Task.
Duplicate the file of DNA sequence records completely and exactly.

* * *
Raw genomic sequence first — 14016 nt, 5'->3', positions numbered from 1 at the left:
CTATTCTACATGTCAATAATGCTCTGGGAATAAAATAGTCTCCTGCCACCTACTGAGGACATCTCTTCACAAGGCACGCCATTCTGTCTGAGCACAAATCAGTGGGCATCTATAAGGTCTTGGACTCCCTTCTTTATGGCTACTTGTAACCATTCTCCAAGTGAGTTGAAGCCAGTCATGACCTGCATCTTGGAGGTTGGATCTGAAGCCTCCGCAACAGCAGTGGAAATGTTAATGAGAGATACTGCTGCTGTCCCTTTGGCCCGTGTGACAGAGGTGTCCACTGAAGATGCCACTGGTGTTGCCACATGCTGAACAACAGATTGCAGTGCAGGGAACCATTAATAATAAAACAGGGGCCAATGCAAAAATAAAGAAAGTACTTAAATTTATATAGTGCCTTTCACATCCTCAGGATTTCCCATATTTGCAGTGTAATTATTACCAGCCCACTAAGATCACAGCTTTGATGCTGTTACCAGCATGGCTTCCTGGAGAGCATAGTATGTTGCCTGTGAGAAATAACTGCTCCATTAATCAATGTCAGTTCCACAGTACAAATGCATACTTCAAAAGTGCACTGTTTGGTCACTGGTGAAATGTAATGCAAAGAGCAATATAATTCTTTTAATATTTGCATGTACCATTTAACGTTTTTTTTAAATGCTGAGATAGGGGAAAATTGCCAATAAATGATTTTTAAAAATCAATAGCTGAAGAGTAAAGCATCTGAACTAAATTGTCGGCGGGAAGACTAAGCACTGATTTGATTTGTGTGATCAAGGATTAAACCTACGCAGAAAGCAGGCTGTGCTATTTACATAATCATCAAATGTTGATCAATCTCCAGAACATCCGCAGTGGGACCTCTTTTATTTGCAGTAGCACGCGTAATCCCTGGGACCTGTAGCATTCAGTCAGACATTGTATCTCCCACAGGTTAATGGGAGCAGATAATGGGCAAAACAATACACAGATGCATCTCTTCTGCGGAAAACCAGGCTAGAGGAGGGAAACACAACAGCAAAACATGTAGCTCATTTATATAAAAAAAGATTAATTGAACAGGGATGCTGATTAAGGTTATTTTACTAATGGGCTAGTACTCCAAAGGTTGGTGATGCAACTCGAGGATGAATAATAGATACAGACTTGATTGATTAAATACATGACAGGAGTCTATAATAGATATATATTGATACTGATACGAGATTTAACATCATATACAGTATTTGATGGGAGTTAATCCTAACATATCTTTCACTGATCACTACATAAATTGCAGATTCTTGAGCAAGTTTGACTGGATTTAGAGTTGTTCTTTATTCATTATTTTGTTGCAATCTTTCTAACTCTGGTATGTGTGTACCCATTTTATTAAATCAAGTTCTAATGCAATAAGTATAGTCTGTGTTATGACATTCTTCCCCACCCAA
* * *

Raw genomic sequence first — 14016 nt, 5'->3', positions numbered from 1 at the left:
CTATTCTACATGTCAATAATGCTCTGGGAATAAAATAGTCTCCTGCCACCTACTGAGGACATCTCTTCACAAGGCACGCCATTCTGTCTGAGCACAAATCAGTGGGCATCTATAAGGTCTTGGACTCCCTTCTTTATGGCTACTTGTAACCATTCTCCAAGTGAGTTGAAGCCAGTCATGACCTGCATCTTGGAGGTTGGATCTGAAGCCTCCGCAACAGCAGTGGAAATGTTAATGAGAGATACTGCTGCTGTCCCTTTGGCCCGTGTGACAGAGGTGTCCACTGAAGATGCCACTGGTGTTGCCACATGCTGAACAACAGATTGCAGTGCAGGGAACCATTAATAATAAAACAGGGGCCAATGCAAAAATAAAGAAAGTACTTAAATTTATATAGTGCCTTTCACATCCTCAGGATTTCCCATATTTGCAGTGTAATTATTACCAGCCCACTAAGATCACAGCTTTGATGCTGTTACCAGCATGGCTTCCTGGAGAGCATAGTATGTTGCCTGTGAGAAATAACTGCTCCATTAATCAATGTCAGTTCCACAGTACAAATGCATACTTCAAAAGTGCACTGTTTGGTCACTGGTGAAATGTAATGCAAAGAGCAATATAATTCTTTTAATATTTGCATGTACCATTTAACGTTTTTTTTAAATGCTGAGATAGGGGAAAATTGCCAATAAATGATTTTTAAAAATCAATAGCTGAAGAGTAAAGCATCTGAACTAAATTGTCGGCGGGAAGACTAAGCACTGATTTGATTTGTGTGATCAAGGATTAAACCTACGCAGAAAGCAGGCTGTGCTATTTACATAATCATCAAATGTTGATCAATCTCCAGAACATCCGCAGTGGGACCTCTTTTATTTGCAGTAGCACGCGTAATCCCTGGGACCTGTAGCATTCAGTCAGACATTGTATCTCCCACAGGTTAATGGGAGCAGATAATGGGCAAAACAATACACAGATGCATCTCTTCTGCGGAAAACCAGGCTAGAGGAGGGAAACACAACAGCAAAACATGTAGCTCATTTATATAAAAAAAGATTAATTGAACAGGGATGCTGATTAAGGTTATTTTACTAATGGGCTAGTACTCCAAAGGTTGGTGATGCAACTCGAGGATGAATAATAGATACAGACTTGATTGATTAAATACATGACAGGAGTCTATAATAGATATATATTGATACTGATACGAGATTTAACATCATATACAGTATTTGATGGGAGTTAATCCTAACATATCTTTCACTGATCACTACATAAATTGCAGATTCTTGAGCAAGTTTGACTGGATTTAGAGTTGTTCTTTATTCATTATTTTGTTGCAATCTTTCTAACTCTGGTATGTGTGTACCCATTTTATTAAATCAAGTTCTAATGCAATAAGTATAGTCTGTGTTATGACATTCTTCCCCACCCAA